For example, in December 2010 Bishop Thomas J. Olmsted ordered St Joseph’s Hospital and Medical Center in Phoenix to no longer identify itself as Catholic, issuing a decree in which he revoked the 115-year-old hospital’s affiliation with the Catholic Church. In his decree, Olmsted wrote that he could not verify that the hospital provided healthcare services consistent with ‘authentic Catholic moral teaching.’

Olmsted issued his decree after the hospital publicly acknowledged that an abortion occurred at the hospital in late 2009.  At that time he explained that authority to revoke the Catholic identity of St. Joseph’s Hospital, was based on his interpretation of Canon 216, which says that: ‘No undertaking is to claim the name Catholic without the consent of competent ecclesiastical authority.’

Commenting on the conflict between the church and Dignity Health, Linda Hunt, then the President and Chief Executive Officer of Dignity Health’s Southwest Division,*** stated that ‘consistent with our values of dignity and justice, if we are presented with a situation in which a pregnancy threatens a woman’s life, our first priority is to save both patients. However, if that is not possible, we will always save the life we can save, and that is what we did in this case.’  Following the fallout, St. Joseph’s Hospital and Dignity Health (then called Catholic Healthcare West or CHW) maintained that the intention was to save “the only life that could be saved,” which was, according to the hospital’s medical directors, in this case the mother’s life.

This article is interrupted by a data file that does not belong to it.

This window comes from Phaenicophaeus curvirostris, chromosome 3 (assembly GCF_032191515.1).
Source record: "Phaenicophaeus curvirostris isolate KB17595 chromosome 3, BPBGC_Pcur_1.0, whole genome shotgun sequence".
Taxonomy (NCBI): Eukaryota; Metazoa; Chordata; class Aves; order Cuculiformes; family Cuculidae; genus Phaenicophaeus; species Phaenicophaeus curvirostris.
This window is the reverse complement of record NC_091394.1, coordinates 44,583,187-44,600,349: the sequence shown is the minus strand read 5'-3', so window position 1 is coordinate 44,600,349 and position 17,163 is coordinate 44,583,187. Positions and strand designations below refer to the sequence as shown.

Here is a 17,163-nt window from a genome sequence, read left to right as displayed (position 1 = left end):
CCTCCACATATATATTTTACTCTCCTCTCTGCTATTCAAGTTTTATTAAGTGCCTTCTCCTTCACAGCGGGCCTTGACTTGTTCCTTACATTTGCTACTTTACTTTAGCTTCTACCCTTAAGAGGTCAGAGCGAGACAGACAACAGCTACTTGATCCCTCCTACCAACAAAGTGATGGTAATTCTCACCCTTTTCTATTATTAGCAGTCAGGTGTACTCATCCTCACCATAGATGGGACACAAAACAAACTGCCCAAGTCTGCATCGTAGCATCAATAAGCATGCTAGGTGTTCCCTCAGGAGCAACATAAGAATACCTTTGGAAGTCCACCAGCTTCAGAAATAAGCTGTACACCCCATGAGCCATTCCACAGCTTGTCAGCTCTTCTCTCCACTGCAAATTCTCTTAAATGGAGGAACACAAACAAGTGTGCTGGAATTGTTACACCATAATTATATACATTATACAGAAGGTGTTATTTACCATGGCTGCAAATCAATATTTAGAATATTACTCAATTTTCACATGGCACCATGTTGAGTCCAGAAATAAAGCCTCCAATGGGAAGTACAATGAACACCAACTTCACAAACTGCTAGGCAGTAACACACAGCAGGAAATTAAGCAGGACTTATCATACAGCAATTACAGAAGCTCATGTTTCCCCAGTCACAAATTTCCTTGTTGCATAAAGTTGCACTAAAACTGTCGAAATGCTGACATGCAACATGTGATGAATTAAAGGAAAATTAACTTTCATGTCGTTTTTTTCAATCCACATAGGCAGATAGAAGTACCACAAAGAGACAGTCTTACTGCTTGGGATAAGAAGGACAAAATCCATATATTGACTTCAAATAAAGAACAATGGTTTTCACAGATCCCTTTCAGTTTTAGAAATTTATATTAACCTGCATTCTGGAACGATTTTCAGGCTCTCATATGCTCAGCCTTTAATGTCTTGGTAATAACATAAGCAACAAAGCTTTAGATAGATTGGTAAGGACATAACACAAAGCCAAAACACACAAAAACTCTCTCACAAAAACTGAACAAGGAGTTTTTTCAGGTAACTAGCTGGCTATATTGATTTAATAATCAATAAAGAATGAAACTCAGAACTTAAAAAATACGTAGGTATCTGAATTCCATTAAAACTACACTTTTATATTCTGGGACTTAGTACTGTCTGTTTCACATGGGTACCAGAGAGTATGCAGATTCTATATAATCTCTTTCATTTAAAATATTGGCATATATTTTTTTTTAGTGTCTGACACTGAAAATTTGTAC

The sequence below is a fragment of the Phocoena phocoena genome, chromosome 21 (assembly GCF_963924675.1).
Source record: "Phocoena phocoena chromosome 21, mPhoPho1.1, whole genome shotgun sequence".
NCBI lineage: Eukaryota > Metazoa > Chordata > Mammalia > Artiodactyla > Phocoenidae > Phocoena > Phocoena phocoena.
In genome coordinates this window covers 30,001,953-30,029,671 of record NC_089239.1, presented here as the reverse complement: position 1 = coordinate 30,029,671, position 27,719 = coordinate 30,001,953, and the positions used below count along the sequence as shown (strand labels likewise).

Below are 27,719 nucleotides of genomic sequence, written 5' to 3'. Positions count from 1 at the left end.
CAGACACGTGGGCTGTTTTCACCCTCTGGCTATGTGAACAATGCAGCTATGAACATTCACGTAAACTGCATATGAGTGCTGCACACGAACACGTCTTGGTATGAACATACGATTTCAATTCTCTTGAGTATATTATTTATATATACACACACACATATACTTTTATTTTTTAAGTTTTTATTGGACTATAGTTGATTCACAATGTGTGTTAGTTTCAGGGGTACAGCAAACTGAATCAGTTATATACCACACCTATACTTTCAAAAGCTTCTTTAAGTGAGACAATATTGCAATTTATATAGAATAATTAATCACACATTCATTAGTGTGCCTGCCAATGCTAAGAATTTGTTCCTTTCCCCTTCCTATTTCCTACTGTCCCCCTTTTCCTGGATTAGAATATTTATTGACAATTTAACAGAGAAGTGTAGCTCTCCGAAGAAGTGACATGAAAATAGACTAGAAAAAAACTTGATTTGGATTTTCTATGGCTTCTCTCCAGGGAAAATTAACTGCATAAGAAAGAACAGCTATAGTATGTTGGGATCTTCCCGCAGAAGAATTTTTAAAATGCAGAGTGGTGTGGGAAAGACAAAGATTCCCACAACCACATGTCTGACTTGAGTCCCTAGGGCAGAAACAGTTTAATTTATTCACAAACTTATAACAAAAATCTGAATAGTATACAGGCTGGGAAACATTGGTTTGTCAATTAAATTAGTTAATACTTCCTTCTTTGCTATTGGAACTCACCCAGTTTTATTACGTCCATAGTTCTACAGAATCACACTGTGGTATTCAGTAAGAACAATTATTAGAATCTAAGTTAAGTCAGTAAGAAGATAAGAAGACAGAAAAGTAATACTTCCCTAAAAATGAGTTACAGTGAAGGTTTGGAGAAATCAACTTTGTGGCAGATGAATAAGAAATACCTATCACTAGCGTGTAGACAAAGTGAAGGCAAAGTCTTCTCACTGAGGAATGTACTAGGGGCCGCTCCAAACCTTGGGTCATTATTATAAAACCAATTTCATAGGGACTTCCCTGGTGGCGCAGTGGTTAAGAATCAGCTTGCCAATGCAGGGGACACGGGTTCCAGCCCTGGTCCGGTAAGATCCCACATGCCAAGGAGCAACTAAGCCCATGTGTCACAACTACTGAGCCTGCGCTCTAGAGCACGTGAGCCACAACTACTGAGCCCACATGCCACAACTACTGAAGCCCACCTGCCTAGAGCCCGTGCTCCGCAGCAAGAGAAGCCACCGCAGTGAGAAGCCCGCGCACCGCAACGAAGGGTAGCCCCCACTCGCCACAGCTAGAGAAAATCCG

Not Unique
The withdrawal of a hospital’s identification or affiliation with the Catholic Church is not unique.  In 2010, in an unrelated case, Bishop Robert F. Vasa of Baker, Oregon directed that St. Charles Medical Center in Bend, Oregon, founded in January 1918  by the Sisters of St. Joseph of Tipton, Indiana, could no longer be called Catholic because, in his view, Oregon’s largest medical center refused to adhere to some Catholic teachings when it agreed to provide female patients with tubal ligation, a surgery to close a woman’s fallopian tubes which connect the ovaries to the uterus (sometimes called ‘tying the tubes’), a form of permanent female reproductive sterilization.

Contributions and concern